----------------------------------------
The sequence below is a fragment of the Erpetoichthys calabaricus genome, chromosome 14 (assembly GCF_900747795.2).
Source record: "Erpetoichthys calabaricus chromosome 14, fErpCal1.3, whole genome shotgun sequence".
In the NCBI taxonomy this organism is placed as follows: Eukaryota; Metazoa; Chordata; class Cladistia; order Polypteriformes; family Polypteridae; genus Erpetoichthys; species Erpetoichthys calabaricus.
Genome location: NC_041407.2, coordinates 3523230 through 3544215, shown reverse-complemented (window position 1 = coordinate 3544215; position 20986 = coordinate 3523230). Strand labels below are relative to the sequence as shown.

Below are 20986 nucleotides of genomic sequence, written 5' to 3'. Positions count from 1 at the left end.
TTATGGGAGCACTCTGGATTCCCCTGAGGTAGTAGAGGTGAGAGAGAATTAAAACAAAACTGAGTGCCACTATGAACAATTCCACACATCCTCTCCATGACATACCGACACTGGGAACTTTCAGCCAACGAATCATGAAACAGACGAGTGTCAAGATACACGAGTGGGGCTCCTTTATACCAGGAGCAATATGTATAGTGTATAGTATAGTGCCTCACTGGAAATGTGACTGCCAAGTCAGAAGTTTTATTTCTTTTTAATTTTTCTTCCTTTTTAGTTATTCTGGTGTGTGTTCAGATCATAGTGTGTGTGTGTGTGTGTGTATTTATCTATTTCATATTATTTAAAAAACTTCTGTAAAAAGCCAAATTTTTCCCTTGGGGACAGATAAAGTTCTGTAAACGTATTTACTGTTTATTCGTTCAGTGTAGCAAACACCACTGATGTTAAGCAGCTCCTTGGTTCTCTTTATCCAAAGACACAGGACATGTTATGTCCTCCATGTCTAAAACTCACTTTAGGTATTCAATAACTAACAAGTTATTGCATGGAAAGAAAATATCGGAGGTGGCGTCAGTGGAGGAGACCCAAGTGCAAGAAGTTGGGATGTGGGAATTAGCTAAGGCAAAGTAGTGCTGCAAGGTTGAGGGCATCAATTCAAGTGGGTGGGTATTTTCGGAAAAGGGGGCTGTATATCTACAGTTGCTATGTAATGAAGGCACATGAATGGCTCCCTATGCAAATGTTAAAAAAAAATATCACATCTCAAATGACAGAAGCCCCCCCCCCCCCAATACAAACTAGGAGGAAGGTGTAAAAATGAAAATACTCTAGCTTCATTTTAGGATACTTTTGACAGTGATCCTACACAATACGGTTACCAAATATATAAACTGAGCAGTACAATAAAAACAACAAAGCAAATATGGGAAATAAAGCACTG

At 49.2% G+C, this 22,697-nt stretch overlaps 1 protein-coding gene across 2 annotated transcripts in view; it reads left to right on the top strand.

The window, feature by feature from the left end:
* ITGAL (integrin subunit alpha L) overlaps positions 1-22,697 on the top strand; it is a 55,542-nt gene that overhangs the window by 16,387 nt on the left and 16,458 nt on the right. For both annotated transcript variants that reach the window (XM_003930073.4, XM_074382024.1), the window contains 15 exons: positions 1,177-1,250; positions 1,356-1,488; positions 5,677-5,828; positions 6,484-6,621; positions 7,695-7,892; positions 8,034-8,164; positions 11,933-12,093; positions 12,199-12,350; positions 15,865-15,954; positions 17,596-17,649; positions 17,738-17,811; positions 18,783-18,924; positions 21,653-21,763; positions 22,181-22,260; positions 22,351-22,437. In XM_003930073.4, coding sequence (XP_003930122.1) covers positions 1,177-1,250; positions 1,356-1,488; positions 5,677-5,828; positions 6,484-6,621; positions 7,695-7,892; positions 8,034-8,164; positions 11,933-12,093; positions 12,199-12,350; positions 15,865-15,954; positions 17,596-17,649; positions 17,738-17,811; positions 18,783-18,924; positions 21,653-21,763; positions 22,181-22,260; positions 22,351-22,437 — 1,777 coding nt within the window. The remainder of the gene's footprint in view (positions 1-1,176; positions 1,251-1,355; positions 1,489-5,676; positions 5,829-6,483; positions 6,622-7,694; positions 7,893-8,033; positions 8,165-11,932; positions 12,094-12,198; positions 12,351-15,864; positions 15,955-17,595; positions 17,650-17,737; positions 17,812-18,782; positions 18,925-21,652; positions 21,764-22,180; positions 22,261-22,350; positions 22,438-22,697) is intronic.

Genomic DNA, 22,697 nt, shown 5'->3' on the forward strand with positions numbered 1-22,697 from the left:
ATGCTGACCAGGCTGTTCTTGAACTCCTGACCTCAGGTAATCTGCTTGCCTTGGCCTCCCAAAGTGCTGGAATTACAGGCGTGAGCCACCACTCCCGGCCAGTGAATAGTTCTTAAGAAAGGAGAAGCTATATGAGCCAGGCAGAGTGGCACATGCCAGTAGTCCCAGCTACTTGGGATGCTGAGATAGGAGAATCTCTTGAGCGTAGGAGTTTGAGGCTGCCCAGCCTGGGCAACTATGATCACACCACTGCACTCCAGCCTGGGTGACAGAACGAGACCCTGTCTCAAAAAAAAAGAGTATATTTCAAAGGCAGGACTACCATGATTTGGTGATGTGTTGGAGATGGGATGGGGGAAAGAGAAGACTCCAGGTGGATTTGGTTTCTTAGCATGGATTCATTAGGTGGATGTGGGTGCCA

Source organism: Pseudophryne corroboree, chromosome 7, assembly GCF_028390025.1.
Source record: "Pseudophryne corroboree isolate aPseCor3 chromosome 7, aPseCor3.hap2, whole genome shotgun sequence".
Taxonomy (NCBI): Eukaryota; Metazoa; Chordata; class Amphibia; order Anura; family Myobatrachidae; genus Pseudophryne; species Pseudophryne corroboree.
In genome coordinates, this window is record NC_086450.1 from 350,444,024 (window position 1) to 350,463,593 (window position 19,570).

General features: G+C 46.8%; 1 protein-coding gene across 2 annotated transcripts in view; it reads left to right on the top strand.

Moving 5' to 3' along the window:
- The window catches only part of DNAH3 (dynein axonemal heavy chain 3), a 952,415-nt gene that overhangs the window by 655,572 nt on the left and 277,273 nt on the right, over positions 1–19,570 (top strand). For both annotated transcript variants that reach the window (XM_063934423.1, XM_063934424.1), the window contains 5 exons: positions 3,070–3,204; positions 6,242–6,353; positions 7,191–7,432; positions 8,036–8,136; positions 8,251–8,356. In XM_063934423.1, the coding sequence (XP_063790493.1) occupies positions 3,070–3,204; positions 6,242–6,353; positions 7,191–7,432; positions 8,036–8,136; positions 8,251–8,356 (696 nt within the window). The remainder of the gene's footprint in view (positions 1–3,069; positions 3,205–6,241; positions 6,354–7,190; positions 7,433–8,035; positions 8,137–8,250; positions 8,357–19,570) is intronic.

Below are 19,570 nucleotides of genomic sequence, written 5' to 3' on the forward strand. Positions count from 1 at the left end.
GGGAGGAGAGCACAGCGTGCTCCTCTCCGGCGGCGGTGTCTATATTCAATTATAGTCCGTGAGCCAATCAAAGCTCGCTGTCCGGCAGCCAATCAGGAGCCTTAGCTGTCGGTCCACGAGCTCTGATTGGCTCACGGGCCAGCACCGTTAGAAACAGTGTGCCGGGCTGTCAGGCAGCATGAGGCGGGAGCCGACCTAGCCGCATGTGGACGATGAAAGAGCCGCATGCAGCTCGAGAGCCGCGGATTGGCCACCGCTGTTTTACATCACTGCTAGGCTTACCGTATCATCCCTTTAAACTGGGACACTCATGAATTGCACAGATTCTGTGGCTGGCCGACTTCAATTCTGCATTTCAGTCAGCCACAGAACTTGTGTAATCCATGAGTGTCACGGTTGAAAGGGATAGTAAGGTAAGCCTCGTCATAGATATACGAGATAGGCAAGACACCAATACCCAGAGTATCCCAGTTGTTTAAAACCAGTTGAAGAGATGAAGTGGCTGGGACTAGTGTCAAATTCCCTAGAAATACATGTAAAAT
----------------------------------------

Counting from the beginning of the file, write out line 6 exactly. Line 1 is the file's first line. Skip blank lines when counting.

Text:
TTATGGGAGCACTCTGGATTCCCCTGAGGTAGTAGAGGTGAGAGAGAATTAAAACAAAACTGAGTGCCACTATGAACAATTCCACACATCCTCTCCATGACATACCGACACTGGGAACTTTCAGCCAACGAATCATGAAACAGACGAGTGTCAAGATACACGAGTGGGGCTCCTTTATACCAGGAGCAATATGTATAGTGTATAGTATAGTGCCTCACTGGAAATGTGACTGCCAAGTCAGAAGTTTTATTTCTTTTTAATTTTTCTTCCTTTTTAGTTATTCTGGTGTGTGTTCAGATCATAGTGTGTGTGTGTGTGTGTGTATTTATCTATTTCATATTATTTAAAAAACTTCTGTAAAAAGCCAAATTTTTCCCTTGGGGACAGATAAAGTTCTGTAAACGTATTTACTGTTTATTCGTTCAGTGTAGCAAACACCACTGATGTTAAGCAGCTCCTTGGTTCTCTTTATCCAAAGACACAGGACATGTTATGTCCTCCATGTCTAAAACTCACTTTAGGTATTCAATAACTAACAAGTTATTGCATGGAAAGAAAATATCGGAGGTGGCGTCAGTGGAGGAGACCCAAGTGCAAGAAGTTGGGATGTGGGAATTAGCTAAGGCAAAGTAGTGCTGCAAGGTTGAGGGCATCAATTCAAGTGGGTGGGTATTTTCGGAAAAGGGGGCTGTATATCTACAGTTGCTATGTAATGAAGGCACATGAATGGCTCCCTATGCAAATGTTAAAAAAAAATATCACATCTCAAATGACAGAAGCCCCCCCCCCCCCAATACAAACTAGGAGGAAGGTGTAAAAATGAAAATACTCTAGCTTCATTTTAGGATACTTTTGACAGTGATCCTACACAATACGGTTACCAAATATATAAACTGAGCAGTACAATAAAAACAACAAAGCAAATATGGGAAATAAAGCACTG